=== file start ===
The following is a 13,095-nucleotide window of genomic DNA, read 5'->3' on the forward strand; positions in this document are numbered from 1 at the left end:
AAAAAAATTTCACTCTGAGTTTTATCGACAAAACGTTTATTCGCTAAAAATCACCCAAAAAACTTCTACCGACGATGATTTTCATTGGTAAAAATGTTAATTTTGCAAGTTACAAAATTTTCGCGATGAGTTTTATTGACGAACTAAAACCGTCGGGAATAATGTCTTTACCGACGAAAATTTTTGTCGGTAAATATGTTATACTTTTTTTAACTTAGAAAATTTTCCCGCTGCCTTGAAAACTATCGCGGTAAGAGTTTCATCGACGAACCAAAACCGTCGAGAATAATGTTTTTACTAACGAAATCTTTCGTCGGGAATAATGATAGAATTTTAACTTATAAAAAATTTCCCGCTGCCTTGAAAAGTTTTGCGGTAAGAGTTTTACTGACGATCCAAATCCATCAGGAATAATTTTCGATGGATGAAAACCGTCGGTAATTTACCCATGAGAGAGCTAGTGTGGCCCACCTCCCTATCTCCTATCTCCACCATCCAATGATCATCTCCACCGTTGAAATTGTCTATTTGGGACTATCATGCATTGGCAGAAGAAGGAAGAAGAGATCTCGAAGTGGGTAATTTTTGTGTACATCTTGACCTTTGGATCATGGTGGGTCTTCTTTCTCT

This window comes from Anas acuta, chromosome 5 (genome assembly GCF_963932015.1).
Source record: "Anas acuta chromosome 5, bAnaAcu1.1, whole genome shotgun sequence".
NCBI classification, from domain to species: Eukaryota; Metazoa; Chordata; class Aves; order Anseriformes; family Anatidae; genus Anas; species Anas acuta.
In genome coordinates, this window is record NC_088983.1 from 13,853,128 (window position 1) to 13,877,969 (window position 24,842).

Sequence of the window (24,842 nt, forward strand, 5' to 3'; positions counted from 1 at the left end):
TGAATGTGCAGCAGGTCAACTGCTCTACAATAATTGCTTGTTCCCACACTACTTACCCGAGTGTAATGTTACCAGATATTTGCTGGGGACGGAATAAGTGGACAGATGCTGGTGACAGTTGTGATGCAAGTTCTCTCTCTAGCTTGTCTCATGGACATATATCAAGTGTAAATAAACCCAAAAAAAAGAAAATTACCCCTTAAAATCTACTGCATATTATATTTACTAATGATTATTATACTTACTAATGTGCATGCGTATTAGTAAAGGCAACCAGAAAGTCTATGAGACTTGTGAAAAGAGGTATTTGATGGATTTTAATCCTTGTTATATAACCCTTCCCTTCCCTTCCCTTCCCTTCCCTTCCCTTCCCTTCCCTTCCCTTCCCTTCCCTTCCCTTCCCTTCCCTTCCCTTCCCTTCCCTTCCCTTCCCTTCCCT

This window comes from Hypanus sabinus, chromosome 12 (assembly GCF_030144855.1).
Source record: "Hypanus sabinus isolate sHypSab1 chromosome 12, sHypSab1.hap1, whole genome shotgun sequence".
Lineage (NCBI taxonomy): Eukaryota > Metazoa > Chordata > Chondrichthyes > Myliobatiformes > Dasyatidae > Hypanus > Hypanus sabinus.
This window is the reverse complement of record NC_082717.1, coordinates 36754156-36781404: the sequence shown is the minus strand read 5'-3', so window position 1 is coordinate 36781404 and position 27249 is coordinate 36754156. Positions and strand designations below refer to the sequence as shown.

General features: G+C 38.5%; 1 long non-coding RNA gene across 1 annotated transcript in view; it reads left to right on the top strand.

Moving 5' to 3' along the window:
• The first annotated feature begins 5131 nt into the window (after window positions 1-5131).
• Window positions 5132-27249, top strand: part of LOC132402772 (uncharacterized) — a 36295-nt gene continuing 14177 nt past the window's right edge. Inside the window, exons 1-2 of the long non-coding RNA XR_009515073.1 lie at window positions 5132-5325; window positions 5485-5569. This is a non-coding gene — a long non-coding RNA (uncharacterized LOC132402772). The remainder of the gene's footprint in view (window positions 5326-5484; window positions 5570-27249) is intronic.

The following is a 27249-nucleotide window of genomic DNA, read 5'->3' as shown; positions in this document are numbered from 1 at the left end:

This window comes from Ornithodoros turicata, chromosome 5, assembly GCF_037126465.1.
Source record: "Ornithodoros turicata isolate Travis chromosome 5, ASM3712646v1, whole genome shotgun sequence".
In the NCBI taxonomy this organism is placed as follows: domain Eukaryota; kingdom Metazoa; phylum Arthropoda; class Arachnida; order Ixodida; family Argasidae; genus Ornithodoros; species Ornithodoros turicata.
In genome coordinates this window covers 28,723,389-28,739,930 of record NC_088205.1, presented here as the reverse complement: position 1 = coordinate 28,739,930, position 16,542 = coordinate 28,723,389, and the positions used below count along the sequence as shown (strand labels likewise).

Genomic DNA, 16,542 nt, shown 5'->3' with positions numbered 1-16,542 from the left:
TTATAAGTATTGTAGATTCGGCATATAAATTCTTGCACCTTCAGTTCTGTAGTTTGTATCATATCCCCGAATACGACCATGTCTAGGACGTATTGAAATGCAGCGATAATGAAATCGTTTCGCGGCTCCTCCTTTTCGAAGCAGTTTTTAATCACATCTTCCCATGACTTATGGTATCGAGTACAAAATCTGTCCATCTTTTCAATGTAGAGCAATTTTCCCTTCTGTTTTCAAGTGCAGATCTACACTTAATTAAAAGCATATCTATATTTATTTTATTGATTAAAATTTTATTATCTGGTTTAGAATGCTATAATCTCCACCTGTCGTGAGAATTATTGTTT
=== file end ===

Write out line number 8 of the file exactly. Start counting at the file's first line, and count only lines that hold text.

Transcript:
TGAATGTGCAGCAGGTCAACTGCTCTACAATAATTGCTTGTTCCCACACTACTTACCCGAGTGTAATGTTACCAGATATTTGCTGGGGACGGAATAAGTGGACAGATGCTGGTGACAGTTGTGATGCAAGTTCTCTCTCTAGCTTGTCTCATGGACATATATCAAGTGTAAATAAACCCAAAAAAAAGAAAATTACCCCTTAAAATCTACTGCATATTATATTTACTAATGATTATTATACTTACTAATGTGCATGCGTATTAGTAAAGGCAACCAGAAAGTCTATGAGACTTGTGAAAAGAGGTATTTGATGGATTTTAATCCTTGTTATATAACCCTTCCCTTCCCTTCCCTTCCCTTCCCTTCCCTTCCCTTCCCTTCCCTTCCCTTCCCTTCCCTTCCCTTCCCTTCCCTTCCCTTCCCTTCCCTTCCCTTCCCT